Hearing aids are a good first step in hearing loss rehabilitation. But hearing aids are not the only step. Auditory training is critical to help you meet your potential. Auditory training has been described as physical therapy for the ears and the brain.
With auditory training, you will be able to understand conversations in more adverse, noisy listening environments. This can help you to feel more confident when you go to a party and the music is louder than you would like it to be.
As we get older, there are key changes in our brain, that affect our ability to hear in noisy restaurants and in group situations. Auditory training will address these difficulties, by training the hearing part of the brain to process sounds more effectively.
Auditory Training using LACE
LACE (Listening and Communication Enhancement) was developed by two audiologists at the University of California, San Francisco (UCSF). Dr. Robert Sweetow and Jennifer Henderson Sabes developed LACE specifically for older adults with hearing loss.
LACE training is conducted for 30 minutes, five days a week, for one month.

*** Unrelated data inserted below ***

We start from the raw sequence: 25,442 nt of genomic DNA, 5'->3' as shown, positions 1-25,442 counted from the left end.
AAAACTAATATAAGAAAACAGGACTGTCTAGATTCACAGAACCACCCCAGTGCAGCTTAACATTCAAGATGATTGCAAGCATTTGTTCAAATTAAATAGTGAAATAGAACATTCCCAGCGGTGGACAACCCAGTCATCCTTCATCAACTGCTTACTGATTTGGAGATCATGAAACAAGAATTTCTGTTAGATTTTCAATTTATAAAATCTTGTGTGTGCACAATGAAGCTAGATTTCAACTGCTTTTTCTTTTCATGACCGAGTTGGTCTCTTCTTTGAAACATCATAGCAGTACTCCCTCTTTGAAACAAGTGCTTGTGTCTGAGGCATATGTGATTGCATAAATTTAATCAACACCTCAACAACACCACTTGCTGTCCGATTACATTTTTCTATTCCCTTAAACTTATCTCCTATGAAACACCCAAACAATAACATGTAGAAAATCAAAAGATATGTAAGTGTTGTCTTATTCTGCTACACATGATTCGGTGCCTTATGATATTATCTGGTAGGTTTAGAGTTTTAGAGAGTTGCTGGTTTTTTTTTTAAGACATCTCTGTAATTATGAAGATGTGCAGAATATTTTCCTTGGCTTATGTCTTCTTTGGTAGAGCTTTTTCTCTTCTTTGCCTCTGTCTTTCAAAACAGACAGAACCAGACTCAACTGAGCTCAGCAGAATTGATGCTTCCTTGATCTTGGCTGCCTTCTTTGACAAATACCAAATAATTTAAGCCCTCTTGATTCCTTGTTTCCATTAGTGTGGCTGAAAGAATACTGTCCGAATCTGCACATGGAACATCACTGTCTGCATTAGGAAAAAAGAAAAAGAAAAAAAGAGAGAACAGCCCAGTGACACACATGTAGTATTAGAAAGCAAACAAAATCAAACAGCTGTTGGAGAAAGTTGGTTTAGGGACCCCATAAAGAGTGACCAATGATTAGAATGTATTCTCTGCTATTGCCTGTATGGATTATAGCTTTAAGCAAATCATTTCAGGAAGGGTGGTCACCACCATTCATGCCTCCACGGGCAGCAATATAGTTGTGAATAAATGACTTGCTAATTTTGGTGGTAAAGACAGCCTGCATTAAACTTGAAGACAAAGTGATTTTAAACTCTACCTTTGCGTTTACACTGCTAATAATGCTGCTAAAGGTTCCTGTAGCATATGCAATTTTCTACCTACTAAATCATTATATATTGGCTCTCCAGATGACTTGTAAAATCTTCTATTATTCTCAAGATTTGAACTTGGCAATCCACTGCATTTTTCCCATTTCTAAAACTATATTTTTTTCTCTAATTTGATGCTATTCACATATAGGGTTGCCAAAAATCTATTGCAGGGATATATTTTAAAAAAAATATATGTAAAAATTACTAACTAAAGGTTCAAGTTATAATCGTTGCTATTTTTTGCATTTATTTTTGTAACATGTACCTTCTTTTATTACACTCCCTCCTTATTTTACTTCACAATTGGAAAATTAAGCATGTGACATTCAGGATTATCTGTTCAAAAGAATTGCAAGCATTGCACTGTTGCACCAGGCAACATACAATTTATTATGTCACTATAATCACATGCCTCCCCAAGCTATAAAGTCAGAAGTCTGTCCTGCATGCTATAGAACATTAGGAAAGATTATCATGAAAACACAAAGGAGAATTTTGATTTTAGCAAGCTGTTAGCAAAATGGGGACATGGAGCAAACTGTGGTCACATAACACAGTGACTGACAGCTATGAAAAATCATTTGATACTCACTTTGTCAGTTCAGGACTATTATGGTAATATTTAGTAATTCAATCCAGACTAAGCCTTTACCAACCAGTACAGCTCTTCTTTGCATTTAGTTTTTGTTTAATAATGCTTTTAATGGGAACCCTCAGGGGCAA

LACE training can help us to hear better in background noise. A UCSF study by Dr. Sweetow and Jennifer Henderson Sabes found that the average person improved listening skills in noise by 40% through LACE training.
The study also found improved performance on processing speed and memory. What do processing speed and memory have to do with hearing in noise? See “LACE Auditory Training: A key to hearing better in noise” for an illustrated (and fascinating!) explanation.
You’ll work on five different skills:
- Speech in Noise: You will hear a person talking with “cocktail party” noise in the background. The amount of noise will progressively increase as you progress (and you will improve).
- Competing Speakers: In this task, you’ll be given a voice to focus on—either a man’s, a woman’s, or a child’s. There will be voices in the background that you do your best to ignore. The background voices will get louder as you progress.
- Missing Word: In this task, you’ll practice at quickly guessing at the missing word in the sentence. You’ll be working on your ability to use context as well as on your processing speed.
- Memory. The memory task is a challenging way to improve your ability to “hold on” to what you’ve heard and answer questions about it.
- Rapid Speech: The pace of the speaker’s voice gets faster, and information is removed as well. You’ll find that you can understand at a pace that you previously found too fast. It takes practice—and the training pays off.
If you are using a CD-ROM or a registration code, your computer should have:
- Microsoft Windows 2000, XP, or Vista; for a Mac, OSX 10 or newer.
- Minimum of 400 MHz processing power.
- High speed Internet access.